You can opt to remove the link from notes created via the extension, too, in case you just need to jot something down.
8) Feedly Notifier
If checking your Feedly items is something you frequently forget to do, the Feedly Notifier – a third-party, unofficial extension, for what it’s worth – will help you keep on top of things by showing you an icon with an unread count in the address bar, and the new items in your list just a click away.
In addition, you’re notified as new items are added. From there, you can mark them as viewed, read more about each item, or jump across to your main Feedly page.
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9) Ginger for Chrome
Ginger is an all-in-one vocabulary and grammar assistant extension that doesn’t quite work perfectly, but offers so many tools for free, it’s still worth checking out.
While other options such as Grammarly do a better job of automating the task of tidying up your writing, it requires a paid subscription, where Ginger offers assistance for free.
As well as highlighting your mistakes and suggesting changes, you can also ask it to rephrase entire sentences that you’ve written (although it’s here that it often doesn’t do so well) and look up definitions of words on the fly.
Ultimately, if you’re happy to part with some cash, then you might want to consider Grammarly, but we haven’t used it enough to be able to whole-heartedly endorse it.
If you want to put your new tab page to some additional use, the Ultidash extension is a good jack-of-all-trades.
Each time you open a new tab, you’re greeted with a background image (that changes automatically over time), a handy Google search field, to-do list functionality, weather, and the ability to set a “concentration timer” that connects to a site blocker. This means you won’t be able to access the set sites until the timer has elapsed.
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11) Netflix Categories
You pay for Netflix. You watch Netflix. But you still can’t shake that sneaking suspicion that you’re only ever really scratching the surface of what the library has available?
You’re probably right, but with Netflix Categories you can finally browse the entire catalogue in a way that actually makes sense. Either scroll your way through all the categories, selecting as you go, or search for a specific one.
Also, it’s probably a smart idea to “favourite” certain categories to make things quicker next time.
12) Gmail Sender Icons
This is a super-simple extension that does just one thing: it adds the site icons and domain name for every message sent to your Gmail inbox.
For anyone that gets way too many emails to handle each day, Gmail Sender Icons provides a simple at-a-glance method to ensure you haven’t missed anything important – or, inadvertently sent something to your Spam folder.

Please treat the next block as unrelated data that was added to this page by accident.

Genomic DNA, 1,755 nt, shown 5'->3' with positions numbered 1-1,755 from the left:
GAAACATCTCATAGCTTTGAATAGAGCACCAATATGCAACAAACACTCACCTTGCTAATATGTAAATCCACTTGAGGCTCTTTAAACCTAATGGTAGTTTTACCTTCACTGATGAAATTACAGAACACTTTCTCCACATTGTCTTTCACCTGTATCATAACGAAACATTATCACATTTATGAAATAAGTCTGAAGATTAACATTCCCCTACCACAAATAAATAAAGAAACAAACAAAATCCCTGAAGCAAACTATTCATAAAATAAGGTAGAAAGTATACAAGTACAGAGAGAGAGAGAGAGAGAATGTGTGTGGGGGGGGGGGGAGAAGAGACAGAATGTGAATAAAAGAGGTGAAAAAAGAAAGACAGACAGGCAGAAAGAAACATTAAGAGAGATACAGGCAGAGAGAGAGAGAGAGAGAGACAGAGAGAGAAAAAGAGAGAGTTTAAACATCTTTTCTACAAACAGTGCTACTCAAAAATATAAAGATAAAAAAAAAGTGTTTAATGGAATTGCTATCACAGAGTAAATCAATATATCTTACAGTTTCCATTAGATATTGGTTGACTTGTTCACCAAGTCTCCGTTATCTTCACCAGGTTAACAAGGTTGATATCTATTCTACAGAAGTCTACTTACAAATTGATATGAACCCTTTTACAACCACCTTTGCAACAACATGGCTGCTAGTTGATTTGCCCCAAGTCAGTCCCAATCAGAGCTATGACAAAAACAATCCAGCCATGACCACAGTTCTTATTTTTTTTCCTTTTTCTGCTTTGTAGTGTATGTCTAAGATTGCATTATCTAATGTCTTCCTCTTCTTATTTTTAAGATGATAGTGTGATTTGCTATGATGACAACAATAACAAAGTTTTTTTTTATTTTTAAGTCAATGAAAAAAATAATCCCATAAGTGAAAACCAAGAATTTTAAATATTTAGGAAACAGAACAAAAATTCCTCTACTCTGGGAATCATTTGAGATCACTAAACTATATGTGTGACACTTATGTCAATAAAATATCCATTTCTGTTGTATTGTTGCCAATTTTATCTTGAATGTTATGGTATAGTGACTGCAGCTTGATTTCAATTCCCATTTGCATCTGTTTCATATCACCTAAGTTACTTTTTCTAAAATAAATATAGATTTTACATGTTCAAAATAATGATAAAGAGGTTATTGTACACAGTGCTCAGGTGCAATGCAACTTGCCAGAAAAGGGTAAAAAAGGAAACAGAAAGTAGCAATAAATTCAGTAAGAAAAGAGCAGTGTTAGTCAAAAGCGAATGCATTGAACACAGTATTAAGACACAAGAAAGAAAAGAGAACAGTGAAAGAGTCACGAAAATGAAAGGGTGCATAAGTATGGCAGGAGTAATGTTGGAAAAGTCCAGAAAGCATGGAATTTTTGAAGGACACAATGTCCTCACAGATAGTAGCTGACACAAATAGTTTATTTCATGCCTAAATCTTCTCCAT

Again, this is a third-party extension, not one developed by Google.
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If you want your new tab page to be a literal blank sheet for note-taking, go ahead and install Papier from the Chrome Web store now.
Open a new tab and you can start jotting down anything you want – there’s no need to set up an account since it’s all saved directly to Chrome. You can even do things like add subtitles, and some other basic formatting.
Do you spend a lot of time listening to music through your browser? Then SndControl is a good way of having quick control of playback without having to keep changing tabs.
Double-click the extension’s icon once installed and the track currently playing will be shown, along with controls to skip it or like it. Alternatively, triple-clicking will “like” a track without having to open the extension.
The only downside is that the free version only allows you to use one music source at a time, although you can change that in your settings fairly easily.
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There are lots of different voucher-related Chrome extensions you could choose to use, but if you don’t already belong to a cashback-style site, Honey is worth a look. You’ll need to open a free account with your email address (or Facebook details), however.
Once installed, the extension displays the number of discount codes it finds for any sites you’re visiting, and once you get to the checkout stage, simply hit the “apply coupons” button and it will cycle through all the possibilities.
It’s no guarantee that any of them will work, but it does save you trawling the web for discount codes. If you invite your friends, you can earn cashback that can eventually be checked out – if you earn enough.
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Now it’s your turn! What are the Chrome extensions you couldn’t live without? Let us know in the comments below.